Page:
The investments and purchase plans were driven by Chinese-led foreign corporations and could pose a risk to Japan's safety
Tokyo: After security concerns, over 700 Chinese-funded transactions of plots of land have been detected by the Japanese investigative groups around Military bases in Japan, a local newspaper reports.
The investments and purchase plans were driven by Chinese-led foreign corporations and could pose a risk to Japan's safety, the Sankei Shimbun reported to Appledaily Thursday.
Japanese authorities made the startling discovery after launching a comprehensive investigation last year into the property rights of land surrounding military installations, the news report said.
The investigation arose from rumors in recent years that the Chinese capital was being used to buy sites within 10 kilometers of defense facilities and on Japanese islands at the periphery of the country, it reported.
Officials checked confirmed land acquisitions and acquisition plans, and found that the affected sites were around the Japan Self-Defense Forces, the military base of the United States Army Japan, Japan's coast guard, and facilities for space development, Sankei reported to Appledaily news, citing sources familiar with the matter
From these sites, one could get a panoramic sweep of the facilities and learn about the activities of the Japanese and American aircraft carriers, planes, and personnel.
According to the Appledaily news, "One of the buyers, who purchased a plot closest to the U.S. military base in Kanagawa prefecture, was suspected to be related to the Beijing government, according to the newspaper."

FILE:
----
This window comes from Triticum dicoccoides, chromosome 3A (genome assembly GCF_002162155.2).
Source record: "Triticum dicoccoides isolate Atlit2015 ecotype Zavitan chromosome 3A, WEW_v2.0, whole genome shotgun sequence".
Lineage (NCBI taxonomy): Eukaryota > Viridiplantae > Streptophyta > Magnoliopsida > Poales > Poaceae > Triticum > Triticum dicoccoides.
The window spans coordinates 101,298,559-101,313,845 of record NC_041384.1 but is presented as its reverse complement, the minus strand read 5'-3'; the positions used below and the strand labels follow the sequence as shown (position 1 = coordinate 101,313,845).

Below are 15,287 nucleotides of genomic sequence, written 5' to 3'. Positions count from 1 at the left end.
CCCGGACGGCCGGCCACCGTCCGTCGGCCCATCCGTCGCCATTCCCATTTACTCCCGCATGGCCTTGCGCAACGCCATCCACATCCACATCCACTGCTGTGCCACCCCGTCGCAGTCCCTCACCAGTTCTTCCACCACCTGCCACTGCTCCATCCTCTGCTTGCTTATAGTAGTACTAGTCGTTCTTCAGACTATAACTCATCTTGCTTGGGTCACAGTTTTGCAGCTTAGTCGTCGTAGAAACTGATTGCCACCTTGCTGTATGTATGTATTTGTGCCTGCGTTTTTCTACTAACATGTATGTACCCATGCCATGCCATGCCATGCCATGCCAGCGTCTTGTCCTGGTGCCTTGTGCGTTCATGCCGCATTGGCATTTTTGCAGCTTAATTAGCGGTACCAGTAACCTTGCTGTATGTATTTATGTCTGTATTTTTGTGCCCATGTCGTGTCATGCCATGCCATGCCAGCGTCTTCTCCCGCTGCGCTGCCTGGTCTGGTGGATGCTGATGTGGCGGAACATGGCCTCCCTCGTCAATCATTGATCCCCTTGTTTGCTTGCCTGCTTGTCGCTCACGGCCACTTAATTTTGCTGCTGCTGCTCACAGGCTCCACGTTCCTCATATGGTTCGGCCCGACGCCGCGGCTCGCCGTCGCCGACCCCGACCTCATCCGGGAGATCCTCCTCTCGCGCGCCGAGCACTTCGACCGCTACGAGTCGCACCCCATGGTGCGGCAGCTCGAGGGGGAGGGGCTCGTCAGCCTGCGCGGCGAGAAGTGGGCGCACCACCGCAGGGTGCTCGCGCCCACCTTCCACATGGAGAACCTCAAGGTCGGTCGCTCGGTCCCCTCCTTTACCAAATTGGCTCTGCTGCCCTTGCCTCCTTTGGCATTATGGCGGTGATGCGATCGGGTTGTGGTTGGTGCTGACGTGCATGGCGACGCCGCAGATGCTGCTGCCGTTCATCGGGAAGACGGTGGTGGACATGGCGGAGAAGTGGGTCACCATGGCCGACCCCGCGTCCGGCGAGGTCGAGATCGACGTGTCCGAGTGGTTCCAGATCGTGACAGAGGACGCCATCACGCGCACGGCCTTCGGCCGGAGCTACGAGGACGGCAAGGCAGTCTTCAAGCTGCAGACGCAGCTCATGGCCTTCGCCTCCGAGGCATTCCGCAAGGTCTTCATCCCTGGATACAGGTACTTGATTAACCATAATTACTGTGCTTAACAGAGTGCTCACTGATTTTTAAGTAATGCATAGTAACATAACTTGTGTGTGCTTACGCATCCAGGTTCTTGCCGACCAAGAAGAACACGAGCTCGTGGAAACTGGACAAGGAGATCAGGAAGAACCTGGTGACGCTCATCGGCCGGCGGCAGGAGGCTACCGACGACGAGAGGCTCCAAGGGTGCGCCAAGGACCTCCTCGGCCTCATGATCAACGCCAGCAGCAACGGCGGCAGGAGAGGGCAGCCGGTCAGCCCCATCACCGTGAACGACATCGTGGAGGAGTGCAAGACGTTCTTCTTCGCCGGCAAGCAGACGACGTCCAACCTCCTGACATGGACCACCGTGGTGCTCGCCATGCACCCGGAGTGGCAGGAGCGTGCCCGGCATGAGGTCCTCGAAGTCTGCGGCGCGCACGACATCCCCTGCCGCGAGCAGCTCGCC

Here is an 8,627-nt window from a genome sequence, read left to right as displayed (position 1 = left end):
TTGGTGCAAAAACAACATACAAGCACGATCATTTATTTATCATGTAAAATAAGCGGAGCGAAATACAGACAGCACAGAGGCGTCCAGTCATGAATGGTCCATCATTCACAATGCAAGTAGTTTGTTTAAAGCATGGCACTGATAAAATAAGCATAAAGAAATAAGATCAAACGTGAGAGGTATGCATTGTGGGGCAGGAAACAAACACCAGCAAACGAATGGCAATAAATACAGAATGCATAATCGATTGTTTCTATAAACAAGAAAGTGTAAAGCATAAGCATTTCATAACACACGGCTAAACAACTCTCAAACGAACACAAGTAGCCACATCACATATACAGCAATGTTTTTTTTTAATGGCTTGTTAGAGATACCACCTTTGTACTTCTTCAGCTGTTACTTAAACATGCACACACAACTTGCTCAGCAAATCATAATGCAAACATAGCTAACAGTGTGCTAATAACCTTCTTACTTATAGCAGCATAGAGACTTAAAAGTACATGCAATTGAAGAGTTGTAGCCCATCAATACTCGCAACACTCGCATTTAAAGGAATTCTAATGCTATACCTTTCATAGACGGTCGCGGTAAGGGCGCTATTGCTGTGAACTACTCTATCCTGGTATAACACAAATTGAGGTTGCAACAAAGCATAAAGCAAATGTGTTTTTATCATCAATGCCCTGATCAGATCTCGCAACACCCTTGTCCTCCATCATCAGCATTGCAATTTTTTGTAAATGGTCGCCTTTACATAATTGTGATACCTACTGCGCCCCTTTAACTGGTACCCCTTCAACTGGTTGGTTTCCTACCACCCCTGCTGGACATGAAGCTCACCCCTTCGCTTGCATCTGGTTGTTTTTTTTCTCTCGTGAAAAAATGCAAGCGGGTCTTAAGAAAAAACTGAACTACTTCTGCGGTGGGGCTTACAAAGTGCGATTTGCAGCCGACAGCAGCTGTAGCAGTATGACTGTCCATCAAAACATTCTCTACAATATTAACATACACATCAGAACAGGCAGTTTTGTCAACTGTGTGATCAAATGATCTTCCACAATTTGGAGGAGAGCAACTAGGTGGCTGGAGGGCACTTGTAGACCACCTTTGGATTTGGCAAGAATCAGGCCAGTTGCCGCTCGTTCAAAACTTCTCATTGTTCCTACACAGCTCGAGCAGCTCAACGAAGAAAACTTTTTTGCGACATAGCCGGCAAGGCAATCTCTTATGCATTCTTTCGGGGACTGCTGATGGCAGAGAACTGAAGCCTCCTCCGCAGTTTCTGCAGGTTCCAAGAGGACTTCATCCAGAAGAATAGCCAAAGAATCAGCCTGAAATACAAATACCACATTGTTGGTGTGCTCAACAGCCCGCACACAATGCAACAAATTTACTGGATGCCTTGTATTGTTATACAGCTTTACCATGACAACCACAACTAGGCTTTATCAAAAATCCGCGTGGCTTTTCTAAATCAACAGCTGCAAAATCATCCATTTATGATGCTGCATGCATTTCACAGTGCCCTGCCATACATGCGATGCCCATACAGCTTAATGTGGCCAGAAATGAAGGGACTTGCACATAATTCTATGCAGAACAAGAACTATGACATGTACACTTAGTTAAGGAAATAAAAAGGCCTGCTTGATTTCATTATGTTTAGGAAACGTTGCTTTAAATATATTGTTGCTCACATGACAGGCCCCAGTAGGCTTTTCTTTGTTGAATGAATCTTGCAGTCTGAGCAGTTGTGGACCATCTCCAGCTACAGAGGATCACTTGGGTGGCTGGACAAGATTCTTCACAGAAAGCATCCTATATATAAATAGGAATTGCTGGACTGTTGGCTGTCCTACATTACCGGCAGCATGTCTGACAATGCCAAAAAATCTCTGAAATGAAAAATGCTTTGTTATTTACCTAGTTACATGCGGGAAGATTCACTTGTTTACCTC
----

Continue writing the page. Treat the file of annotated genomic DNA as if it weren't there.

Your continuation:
This buyer also owned a number of high-rise buildings nearby that could provide a bird's eye view of the base, and the U.S. had shown concern over the deal.
Other transaction plans around the American base on Okinawa island and Japanese defense premises in Tottori prefecture were also mentioned in the report, which said that Chinese investors were targeting these areas.
The newspaper learned from sources that more acquisitions were in the works, zooming in on land near radar systems that surveyed the airspace and waters of Japan, the report said, as reported by Appledaily.
The Cabinet in Tokyo was due to review a bill controlling land use by foreign investors, and might designate zones within 1 kilometer of key facilities as requiring special attention, Sankei said. Parties involved in land acquisitions must announce the future usage of the site before sealing the deal, and the government would reserve the right to stop the transaction if the usage was deemed inappropriate.
Prior to the latest report, Sankei said in 2017 that Chinese capital had been used to buy land in Hokkaido equivalent to about 513 Tokyo Domes. The stadium in Japan's capital covers 4.67 hectares (11.5 acres).